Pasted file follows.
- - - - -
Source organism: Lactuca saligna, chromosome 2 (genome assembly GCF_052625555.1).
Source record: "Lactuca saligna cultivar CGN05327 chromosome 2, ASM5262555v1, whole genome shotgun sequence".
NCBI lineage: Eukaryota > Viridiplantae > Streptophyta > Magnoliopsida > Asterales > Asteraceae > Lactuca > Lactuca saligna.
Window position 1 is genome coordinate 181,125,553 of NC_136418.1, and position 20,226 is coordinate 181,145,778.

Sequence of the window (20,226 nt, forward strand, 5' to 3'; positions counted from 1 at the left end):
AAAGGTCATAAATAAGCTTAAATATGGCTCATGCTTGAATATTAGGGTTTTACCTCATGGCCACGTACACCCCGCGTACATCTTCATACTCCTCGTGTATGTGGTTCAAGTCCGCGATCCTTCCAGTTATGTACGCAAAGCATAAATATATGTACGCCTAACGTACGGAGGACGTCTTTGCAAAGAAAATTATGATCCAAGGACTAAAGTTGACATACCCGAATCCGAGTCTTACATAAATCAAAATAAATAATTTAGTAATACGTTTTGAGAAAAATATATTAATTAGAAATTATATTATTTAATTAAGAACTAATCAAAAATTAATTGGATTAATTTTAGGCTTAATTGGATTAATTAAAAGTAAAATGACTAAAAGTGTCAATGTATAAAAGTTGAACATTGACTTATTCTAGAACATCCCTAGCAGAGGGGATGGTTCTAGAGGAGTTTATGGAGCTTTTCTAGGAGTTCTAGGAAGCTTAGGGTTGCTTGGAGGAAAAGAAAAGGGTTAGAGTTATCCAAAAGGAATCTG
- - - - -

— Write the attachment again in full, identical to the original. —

Source organism: Lactuca saligna, chromosome 2 (genome assembly GCF_052625555.1).
Source record: "Lactuca saligna cultivar CGN05327 chromosome 2, ASM5262555v1, whole genome shotgun sequence".
NCBI lineage: Eukaryota > Viridiplantae > Streptophyta > Magnoliopsida > Asterales > Asteraceae > Lactuca > Lactuca saligna.
Window position 1 is genome coordinate 181,125,553 of NC_136418.1, and position 20,226 is coordinate 181,145,778.

Sequence of the window (20,226 nt, forward strand, 5' to 3'; positions counted from 1 at the left end):
AAAGGTCATAAATAAGCTTAAATATGGCTCATGCTTGAATATTAGGGTTTTACCTCATGGCCACGTACACCCCGCGTACATCTTCATACTCCTCGTGTATGTGGTTCAAGTCCGCGATCCTTCCAGTTATGTACGCAAAGCATAAATATATGTACGCCTAACGTACGGAGGACGTCTTTGCAAAGAAAATTATGATCCAAGGACTAAAGTTGACATACCCGAATCCGAGTCTTACATAAATCAAAATAAATAATTTAGTAATACGTTTTGAGAAAAATATATTAATTAGAAATTATATTATTTAATTAAGAACTAATCAAAAATTAATTGGATTAATTTTAGGCTTAATTGGATTAATTAAAAGTAAAATGACTAAAAGTGTCAATGTATAAAAGTTGAACATTGACTTATTCTAGAACATCCCTAGCAGAGGGGATGGTTCTAGAGGAGTTTATGGAGCTTTTCTAGGAGTTCTAGGAAGCTTAGGGTTGCTTGGAGGAAAAGAAAAGGGTTAGAGTTATCCAAAAGGAATCTG